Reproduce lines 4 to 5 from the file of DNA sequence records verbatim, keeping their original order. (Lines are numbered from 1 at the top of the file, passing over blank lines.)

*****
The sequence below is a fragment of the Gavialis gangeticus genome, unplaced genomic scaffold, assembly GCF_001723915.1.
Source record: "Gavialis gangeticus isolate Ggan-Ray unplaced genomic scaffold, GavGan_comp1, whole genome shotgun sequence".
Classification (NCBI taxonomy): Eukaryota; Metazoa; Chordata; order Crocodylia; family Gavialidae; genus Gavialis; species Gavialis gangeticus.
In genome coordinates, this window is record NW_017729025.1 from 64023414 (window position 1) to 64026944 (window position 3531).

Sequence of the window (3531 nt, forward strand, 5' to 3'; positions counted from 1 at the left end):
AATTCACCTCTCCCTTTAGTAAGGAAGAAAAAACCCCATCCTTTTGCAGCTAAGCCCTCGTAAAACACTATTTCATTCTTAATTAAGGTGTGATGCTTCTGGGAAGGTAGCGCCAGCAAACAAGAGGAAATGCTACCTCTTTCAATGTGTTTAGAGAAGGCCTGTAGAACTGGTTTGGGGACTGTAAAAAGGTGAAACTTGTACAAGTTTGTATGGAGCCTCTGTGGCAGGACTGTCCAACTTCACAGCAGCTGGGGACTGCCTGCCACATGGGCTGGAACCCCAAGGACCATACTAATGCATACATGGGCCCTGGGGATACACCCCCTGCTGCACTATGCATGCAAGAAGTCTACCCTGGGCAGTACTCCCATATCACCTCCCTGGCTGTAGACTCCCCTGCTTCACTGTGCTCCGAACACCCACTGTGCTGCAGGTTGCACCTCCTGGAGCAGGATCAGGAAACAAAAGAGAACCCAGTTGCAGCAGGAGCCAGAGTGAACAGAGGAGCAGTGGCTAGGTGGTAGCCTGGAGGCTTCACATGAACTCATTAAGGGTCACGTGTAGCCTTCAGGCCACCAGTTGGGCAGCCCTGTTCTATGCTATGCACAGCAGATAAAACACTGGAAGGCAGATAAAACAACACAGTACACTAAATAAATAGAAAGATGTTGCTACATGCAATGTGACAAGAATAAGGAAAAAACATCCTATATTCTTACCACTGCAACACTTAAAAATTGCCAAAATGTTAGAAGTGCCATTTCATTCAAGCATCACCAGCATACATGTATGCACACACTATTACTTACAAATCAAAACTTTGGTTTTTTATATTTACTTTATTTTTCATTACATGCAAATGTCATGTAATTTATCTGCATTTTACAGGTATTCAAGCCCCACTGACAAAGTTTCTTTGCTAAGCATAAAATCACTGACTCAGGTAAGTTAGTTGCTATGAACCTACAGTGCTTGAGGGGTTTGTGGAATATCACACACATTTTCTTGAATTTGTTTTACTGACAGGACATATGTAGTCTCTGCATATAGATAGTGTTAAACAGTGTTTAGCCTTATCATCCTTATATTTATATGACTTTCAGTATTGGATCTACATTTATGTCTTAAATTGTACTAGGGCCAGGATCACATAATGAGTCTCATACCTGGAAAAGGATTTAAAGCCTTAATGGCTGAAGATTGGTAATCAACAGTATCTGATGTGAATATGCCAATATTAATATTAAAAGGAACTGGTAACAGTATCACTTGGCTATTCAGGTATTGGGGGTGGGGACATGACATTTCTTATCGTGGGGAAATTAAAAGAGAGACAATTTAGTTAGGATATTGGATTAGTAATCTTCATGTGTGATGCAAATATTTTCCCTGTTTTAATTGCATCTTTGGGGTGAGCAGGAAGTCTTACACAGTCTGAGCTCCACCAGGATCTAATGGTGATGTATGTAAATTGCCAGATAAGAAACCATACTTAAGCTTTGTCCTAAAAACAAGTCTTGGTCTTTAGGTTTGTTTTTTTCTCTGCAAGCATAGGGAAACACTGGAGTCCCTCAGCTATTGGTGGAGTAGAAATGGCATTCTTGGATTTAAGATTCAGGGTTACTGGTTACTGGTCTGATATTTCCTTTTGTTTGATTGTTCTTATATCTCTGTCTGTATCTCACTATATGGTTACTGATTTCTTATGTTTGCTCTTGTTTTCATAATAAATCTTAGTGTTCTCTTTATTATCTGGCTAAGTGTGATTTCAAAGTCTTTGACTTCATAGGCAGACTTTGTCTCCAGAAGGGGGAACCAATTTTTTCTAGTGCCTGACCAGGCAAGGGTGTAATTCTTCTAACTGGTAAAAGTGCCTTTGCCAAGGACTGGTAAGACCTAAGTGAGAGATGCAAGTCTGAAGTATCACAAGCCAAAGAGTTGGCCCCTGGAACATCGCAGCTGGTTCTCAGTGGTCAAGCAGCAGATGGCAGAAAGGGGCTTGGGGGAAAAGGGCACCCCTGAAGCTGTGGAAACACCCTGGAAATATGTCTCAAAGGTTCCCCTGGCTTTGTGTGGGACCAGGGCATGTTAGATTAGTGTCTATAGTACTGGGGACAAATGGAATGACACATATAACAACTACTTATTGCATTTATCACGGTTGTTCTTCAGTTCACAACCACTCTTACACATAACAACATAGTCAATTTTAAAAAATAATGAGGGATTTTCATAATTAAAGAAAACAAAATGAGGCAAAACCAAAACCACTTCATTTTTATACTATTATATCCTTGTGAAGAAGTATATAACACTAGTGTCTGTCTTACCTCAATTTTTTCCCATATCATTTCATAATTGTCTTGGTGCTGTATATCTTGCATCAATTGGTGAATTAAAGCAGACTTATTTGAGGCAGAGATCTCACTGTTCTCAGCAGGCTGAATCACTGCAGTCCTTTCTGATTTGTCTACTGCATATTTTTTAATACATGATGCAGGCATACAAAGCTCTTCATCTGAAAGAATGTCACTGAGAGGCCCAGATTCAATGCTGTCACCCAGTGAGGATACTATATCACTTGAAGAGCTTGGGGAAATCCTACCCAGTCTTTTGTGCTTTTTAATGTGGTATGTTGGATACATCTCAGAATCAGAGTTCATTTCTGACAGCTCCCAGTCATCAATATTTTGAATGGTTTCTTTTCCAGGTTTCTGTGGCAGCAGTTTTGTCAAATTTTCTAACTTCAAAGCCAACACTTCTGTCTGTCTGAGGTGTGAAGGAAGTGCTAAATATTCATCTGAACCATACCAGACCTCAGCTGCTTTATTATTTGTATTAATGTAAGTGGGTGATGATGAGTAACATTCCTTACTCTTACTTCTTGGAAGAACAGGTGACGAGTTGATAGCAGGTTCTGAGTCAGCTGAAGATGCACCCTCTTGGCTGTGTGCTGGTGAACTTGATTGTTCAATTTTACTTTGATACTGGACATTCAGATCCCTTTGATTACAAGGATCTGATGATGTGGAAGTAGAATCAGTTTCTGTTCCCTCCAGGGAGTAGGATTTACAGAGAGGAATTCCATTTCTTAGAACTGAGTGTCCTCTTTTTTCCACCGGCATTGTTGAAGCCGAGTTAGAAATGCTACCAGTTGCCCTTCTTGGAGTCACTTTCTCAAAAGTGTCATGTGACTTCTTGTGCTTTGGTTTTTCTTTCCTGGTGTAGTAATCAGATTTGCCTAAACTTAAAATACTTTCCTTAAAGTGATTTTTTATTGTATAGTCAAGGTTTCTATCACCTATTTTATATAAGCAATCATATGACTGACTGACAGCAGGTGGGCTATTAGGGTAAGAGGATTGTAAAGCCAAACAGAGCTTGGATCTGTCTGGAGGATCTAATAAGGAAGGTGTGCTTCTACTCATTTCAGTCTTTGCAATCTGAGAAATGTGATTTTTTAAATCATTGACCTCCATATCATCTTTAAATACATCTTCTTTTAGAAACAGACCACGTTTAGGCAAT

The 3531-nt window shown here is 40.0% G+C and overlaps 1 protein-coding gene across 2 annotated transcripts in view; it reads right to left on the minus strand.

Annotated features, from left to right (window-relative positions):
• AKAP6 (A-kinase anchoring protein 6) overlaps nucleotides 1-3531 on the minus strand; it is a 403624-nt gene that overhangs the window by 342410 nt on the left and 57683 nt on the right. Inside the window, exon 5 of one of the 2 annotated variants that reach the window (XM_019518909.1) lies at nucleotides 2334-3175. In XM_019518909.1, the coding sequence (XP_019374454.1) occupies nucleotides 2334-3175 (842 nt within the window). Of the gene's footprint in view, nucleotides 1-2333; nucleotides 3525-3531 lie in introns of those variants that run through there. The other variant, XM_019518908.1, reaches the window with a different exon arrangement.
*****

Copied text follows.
In genome coordinates, this window is record NW_017729025.1 from 64023414 (window position 1) to 64026944 (window position 3531).

Sequence of the window (3531 nt, forward strand, 5' to 3'; positions counted from 1 at the left end):